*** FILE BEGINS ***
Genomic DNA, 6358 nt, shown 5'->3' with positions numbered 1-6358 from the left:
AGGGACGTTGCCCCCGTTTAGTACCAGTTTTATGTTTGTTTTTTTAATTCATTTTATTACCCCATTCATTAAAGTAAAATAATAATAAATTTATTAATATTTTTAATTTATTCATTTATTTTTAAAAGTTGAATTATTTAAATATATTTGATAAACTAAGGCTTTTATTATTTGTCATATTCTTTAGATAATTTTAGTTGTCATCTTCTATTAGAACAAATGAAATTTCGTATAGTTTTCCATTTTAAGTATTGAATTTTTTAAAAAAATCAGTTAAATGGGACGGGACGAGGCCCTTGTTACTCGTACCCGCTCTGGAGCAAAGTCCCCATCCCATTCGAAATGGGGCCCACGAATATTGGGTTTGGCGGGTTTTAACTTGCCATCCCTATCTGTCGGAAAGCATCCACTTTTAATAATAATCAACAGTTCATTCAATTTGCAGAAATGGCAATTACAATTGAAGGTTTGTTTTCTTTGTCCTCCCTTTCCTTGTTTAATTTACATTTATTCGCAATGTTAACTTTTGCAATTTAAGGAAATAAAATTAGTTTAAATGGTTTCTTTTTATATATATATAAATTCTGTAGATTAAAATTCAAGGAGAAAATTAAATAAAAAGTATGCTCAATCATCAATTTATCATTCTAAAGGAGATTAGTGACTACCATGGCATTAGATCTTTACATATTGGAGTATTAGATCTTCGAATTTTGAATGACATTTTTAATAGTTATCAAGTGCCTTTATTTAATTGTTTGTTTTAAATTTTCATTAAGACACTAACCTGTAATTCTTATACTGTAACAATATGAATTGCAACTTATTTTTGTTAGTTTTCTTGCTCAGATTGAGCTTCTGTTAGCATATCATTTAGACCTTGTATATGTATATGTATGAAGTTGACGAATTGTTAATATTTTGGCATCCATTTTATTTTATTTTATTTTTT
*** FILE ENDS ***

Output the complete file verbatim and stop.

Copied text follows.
Genomic DNA, 6358 nt, shown 5'->3' with positions numbered 1-6358 from the left:
AGGGACGTTGCCCCCGTTTAGTACCAGTTTTATGTTTGTTTTTTTAATTCATTTTATTACCCCATTCATTAAAGTAAAATAATAATAAATTTATTAATATTTTTAATTTATTCATTTATTTTTAAAAGTTGAATTATTTAAATATATTTGATAAACTAAGGCTTTTATTATTTGTCATATTCTTTAGATAATTTTAGTTGTCATCTTCTATTAGAACAAATGAAATTTCGTATAGTTTTCCATTTTAAGTATTGAATTTTTTAAAAAAATCAGTTAAATGGGACGGGACGAGGCCCTTGTTACTCGTACCCGCTCTGGAGCAAAGTCCCCATCCCATTCGAAATGGGGCCCACGAATATTGGGTTTGGCGGGTTTTAACTTGCCATCCCTATCTGTCGGAAAGCATCCACTTTTAATAATAATCAACAGTTCATTCAATTTGCAGAAATGGCAATTACAATTGAAGGTTTGTTTTCTTTGTCCTCCCTTTCCTTGTTTAATTTACATTTATTCGCAATGTTAACTTTTGCAATTTAAGGAAATAAAATTAGTTTAAATGGTTTCTTTTTATATATATATAAATTCTGTAGATTAAAATTCAAGGAGAAAATTAAATAAAAAGTATGCTCAATCATCAATTTATCATTCTAAAGGAGATTAGTGACTACCATGGCATTAGATCTTTACATATTGGAGTATTAGATCTTCGAATTTTGAATGACATTTTTAATAGTTATCAAGTGCCTTTATTTAATTGTTTGTTTTAAATTTTCATTAAGACACTAACCTGTAATTCTTATACTGTAACAATATGAATTGCAACTTATTTTTGTTAGTTTTCTTGCTCAGATTGAGCTTCTGTTAGCATATCATTTAGACCTTGTATATGTATATGTATGAAGTTGACGAATTGTTAATATTTTGGCATCCATTTTATTTTATTTTATTTTTT